21. When someone calls you out for daydreaming too much.
It hasn’t happened yet! People forget I’m there.
22. When you carry a book to a public place so no one will bug you, but other people take that as a conversation starter.
I love books. I am tempted to interrupt you to gush about the book that’s in your hand, but I know how it feels to be interrupted in the middle so I will look longingly in your direction.
23. When people make you feel weird for wanting to do things by yourself.
People try to make me feel weird for all sorts of things. They want me to feel weird because I don’t have kids or because I’m a nerd. They want me to feel weird because I’d explore the woods next to my house and build forts from branches. They want me to feel angry and crazy because I’m a woman and “Women are all crazy b***ches.” (Yes, a few idiots have told me this in those exact words.) In my hometown, they wanted me to feel bad because I don’t go to their church. Other people want me to feel weird because of the way I dress, of the way I wear little makeup, of the way I don’t wear designer shoes or designer bags. They want me to feel weird because I don’t listen to the music they happen to like. Being an introvert? Wanting to be alone? I’d consider it a sane reaction to social judgement if it wasn’t part of my nature already.
24. When someone interrupts your thoughts, and you get irrationally angry.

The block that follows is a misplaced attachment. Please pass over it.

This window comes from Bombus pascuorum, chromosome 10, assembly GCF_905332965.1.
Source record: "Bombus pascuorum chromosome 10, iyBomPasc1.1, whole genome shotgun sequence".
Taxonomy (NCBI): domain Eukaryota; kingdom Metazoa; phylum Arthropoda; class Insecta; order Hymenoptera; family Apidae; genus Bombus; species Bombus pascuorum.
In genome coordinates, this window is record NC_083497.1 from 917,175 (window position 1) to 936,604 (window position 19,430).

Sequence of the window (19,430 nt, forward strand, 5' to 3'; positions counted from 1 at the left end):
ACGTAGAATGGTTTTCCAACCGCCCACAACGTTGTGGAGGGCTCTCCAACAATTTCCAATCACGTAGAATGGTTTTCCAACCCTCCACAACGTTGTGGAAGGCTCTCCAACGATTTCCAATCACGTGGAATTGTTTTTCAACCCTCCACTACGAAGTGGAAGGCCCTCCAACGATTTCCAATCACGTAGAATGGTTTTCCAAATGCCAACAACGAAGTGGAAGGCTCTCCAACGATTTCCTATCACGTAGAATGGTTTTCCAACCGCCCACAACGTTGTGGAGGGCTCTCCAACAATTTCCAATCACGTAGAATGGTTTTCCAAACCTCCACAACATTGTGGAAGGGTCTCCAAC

I have walked out of a coffee shop in the middle of writing once. I was sitting down peacefully, jotting something highly convoluted in my notebook, when a man dressed like a beggar approached me.
Him: “Do you want to see my paintings?”
Me (not looking at him): “I’m busy.”
Him: “It will only take a minute.”
Me: “Not interested. Busy. Go away.”
He left for a few minutes, only to approach me twice more with the same request. I get fed up with situations like these, so by the third time I stood up and said:
“Look, I’m writing. Writing is what I do. This is my art. Do I interrupt you when you make your art? No. Leave me alone!”
He started arguing with me so I picked up my stuff and left in the middle of the conversation. I even complained to the owner and she said “Oh, it’s just (person).” (Do you see a pattern?) That piece of writing is entirely lost now. He broke my concentration and once you break an introvert’s concentration, it cannot ever be completely restored.
25. When people can’t seem to grasp that being in small groups is where you excel the most.
Small groups are excellent for introverts for the simple reason that we are not overstimulated (groups) nor are we doing all the vocal legwork. We can choose to speak or listen in small groups, while we are relatively restricted to either of these roles in larger or smaller settings.
I know the original list has 27 points but number 26 is repetitive and number 27 works better in visual form.